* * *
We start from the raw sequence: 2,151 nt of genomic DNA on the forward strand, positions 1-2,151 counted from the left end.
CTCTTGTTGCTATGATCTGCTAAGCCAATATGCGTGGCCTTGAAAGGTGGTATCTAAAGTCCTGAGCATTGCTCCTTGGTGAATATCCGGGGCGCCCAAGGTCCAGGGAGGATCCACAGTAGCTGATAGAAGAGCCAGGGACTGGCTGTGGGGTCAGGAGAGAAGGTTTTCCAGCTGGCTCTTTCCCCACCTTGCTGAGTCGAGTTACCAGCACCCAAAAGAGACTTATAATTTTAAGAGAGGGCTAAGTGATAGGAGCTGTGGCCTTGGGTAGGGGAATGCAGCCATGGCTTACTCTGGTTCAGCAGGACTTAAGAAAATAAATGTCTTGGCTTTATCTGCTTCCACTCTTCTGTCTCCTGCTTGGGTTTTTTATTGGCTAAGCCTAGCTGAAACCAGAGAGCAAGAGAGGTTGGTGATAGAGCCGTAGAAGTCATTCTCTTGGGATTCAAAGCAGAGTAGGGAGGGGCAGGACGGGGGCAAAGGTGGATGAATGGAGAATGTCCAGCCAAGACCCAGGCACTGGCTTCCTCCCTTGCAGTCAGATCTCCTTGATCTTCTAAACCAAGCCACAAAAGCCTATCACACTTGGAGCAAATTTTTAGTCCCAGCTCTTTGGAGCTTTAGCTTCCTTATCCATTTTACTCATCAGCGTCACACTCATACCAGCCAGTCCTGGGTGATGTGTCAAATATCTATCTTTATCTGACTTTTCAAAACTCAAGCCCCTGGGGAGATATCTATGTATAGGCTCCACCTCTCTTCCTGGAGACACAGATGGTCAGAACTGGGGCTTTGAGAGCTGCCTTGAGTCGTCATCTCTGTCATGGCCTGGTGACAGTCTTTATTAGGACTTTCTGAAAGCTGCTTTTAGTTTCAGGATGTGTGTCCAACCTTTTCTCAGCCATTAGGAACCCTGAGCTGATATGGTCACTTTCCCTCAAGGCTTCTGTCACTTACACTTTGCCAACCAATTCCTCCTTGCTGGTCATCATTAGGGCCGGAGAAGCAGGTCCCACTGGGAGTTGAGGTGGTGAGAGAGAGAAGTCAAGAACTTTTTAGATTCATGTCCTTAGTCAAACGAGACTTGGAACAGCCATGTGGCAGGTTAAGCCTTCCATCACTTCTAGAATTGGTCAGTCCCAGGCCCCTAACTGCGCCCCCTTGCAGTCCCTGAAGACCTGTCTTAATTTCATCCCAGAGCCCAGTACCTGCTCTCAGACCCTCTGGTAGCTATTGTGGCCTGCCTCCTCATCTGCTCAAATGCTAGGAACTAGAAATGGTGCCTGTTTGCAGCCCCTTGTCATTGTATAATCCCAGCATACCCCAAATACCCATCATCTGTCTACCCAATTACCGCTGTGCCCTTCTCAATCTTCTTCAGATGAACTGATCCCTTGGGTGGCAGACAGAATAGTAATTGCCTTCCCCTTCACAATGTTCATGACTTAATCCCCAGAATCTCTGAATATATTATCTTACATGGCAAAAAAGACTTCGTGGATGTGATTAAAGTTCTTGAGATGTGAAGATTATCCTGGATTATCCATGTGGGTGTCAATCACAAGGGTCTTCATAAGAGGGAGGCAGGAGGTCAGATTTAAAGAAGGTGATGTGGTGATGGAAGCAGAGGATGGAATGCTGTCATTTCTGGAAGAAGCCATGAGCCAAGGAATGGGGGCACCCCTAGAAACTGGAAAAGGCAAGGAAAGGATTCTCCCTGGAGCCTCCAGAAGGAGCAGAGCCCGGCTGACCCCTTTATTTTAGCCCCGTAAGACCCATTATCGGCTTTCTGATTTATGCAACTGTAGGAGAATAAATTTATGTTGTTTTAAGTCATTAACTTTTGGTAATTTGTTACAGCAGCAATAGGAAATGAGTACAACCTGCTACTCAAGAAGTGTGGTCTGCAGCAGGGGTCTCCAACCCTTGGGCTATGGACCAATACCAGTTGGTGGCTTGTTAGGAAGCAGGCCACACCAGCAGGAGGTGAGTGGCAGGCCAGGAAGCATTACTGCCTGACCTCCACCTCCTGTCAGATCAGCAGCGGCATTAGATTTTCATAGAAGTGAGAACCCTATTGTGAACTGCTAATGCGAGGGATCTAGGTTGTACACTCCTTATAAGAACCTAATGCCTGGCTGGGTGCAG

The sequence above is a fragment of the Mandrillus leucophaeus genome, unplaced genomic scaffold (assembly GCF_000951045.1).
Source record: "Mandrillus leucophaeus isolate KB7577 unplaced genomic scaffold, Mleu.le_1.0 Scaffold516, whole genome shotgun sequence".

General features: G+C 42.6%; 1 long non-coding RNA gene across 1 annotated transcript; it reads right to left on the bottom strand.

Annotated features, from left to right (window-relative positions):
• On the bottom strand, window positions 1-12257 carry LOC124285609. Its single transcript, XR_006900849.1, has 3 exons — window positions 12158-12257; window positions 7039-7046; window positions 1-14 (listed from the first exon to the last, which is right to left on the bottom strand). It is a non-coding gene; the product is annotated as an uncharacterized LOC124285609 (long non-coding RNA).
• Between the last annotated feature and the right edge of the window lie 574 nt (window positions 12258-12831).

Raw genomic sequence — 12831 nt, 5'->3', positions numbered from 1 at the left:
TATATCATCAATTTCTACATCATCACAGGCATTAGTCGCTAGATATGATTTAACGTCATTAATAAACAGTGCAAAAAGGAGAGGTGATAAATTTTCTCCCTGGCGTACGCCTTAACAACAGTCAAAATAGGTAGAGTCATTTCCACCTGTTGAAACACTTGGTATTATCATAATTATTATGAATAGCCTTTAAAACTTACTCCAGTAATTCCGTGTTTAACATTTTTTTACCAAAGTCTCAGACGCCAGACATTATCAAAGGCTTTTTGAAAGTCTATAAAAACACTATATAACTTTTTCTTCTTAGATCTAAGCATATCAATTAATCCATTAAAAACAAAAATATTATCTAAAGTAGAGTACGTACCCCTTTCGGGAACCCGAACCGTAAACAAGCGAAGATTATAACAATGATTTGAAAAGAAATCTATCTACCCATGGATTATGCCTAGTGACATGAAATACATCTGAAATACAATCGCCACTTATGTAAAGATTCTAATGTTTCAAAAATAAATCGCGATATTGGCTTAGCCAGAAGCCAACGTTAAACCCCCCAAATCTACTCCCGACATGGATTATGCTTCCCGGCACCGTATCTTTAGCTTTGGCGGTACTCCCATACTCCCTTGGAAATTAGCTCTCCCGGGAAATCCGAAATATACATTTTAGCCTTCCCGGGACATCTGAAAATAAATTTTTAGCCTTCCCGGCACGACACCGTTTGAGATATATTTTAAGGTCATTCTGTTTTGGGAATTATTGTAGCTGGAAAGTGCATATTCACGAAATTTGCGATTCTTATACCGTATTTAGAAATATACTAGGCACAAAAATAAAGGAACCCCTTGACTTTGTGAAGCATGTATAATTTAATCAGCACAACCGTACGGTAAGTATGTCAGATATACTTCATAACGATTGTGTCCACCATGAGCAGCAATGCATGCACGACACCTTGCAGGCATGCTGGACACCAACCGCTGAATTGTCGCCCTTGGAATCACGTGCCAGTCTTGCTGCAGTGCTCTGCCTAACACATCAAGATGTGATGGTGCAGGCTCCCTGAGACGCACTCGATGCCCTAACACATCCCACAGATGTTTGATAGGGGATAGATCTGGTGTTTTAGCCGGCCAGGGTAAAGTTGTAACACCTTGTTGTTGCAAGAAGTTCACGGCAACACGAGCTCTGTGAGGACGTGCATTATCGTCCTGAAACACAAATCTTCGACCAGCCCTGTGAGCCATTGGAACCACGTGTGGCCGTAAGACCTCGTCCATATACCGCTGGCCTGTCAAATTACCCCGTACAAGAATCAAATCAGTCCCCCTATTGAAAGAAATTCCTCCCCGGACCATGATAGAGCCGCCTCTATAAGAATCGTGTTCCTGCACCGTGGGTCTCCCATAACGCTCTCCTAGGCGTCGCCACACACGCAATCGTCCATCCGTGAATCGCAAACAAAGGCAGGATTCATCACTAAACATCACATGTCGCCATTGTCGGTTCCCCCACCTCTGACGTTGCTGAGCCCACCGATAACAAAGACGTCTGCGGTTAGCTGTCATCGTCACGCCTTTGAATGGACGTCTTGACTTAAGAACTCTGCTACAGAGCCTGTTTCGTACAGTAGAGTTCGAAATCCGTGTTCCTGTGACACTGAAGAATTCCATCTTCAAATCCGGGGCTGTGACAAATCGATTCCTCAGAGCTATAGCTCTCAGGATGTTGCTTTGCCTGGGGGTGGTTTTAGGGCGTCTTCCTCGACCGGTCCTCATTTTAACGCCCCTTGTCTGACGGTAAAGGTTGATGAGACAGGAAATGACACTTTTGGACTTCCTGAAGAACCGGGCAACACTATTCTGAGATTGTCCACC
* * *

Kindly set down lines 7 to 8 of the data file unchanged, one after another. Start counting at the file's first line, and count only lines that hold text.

• On the bottom strand, window positions 1-12257 carry LOC124285609. Its single transcript, XR_006900849.1, has 3 exons — window positions 12158-12257; window positions 7039-7046; window positions 1-14 (listed from the first exon to the last, which is right to left on the bottom strand). It is a non-coding gene; the product is annotated as an uncharacterized LOC124285609 (long non-coding RNA).
• Between the last annotated feature and the right edge of the window lie 574 nt (window positions 12258-12831).